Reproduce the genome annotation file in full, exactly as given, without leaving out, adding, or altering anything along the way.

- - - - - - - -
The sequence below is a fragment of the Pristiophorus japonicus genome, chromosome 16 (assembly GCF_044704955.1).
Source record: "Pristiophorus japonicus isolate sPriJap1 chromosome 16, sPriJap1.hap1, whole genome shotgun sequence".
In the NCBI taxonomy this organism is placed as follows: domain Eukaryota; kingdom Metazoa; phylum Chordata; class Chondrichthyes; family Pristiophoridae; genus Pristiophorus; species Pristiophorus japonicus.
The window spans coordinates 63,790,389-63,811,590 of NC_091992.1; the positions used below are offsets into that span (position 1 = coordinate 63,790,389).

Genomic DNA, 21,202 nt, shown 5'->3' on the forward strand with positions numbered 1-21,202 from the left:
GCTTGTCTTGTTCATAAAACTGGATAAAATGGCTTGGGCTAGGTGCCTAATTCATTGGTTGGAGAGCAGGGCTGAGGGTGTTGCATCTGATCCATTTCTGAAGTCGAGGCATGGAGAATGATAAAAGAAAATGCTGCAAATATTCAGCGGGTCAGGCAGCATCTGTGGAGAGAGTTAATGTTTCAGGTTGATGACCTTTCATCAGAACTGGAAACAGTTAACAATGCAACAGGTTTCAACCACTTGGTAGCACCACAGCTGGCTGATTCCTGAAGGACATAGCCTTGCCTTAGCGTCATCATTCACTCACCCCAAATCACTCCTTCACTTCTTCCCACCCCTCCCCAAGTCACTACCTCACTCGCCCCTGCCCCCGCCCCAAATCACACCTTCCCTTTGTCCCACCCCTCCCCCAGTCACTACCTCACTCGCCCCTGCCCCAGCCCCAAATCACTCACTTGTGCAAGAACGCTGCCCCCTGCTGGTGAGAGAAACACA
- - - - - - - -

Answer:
The sequence below is a fragment of the Pristiophorus japonicus genome, chromosome 16 (assembly GCF_044704955.1).
Source record: "Pristiophorus japonicus isolate sPriJap1 chromosome 16, sPriJap1.hap1, whole genome shotgun sequence".
In the NCBI taxonomy this organism is placed as follows: domain Eukaryota; kingdom Metazoa; phylum Chordata; class Chondrichthyes; family Pristiophoridae; genus Pristiophorus; species Pristiophorus japonicus.
The window spans coordinates 63,790,389-63,811,590 of NC_091992.1; the positions used below are offsets into that span (position 1 = coordinate 63,790,389).

Genomic DNA, 21,202 nt, shown 5'->3' on the forward strand with positions numbered 1-21,202 from the left:
GCTTGTCTTGTTCATAAAACTGGATAAAATGGCTTGGGCTAGGTGCCTAATTCATTGGTTGGAGAGCAGGGCTGAGGGTGTTGCATCTGATCCATTTCTGAAGTCGAGGCATGGAGAATGATAAAAGAAAATGCTGCAAATATTCAGCGGGTCAGGCAGCATCTGTGGAGAGAGTTAATGTTTCAGGTTGATGACCTTTCATCAGAACTGGAAACAGTTAACAATGCAACAGGTTTCAACCACTTGGTAGCACCACAGCTGGCTGATTCCTGAAGGACATAGCCTTGCCTTAGCGTCATCATTCACTCACCCCAAATCACTCCTTCACTTCTTCCCACCCCTCCCCAAGTCACTACCTCACTCGCCCCTGCCCCCGCCCCAAATCACACCTTCCCTTTGTCCCACCCCTCCCCCAGTCACTACCTCACTCGCCCCTGCCCCAGCCCCAAATCACTCACTTGTGCAAGAACGCTGCCCCCTGCTGGTGAGAGAAACACA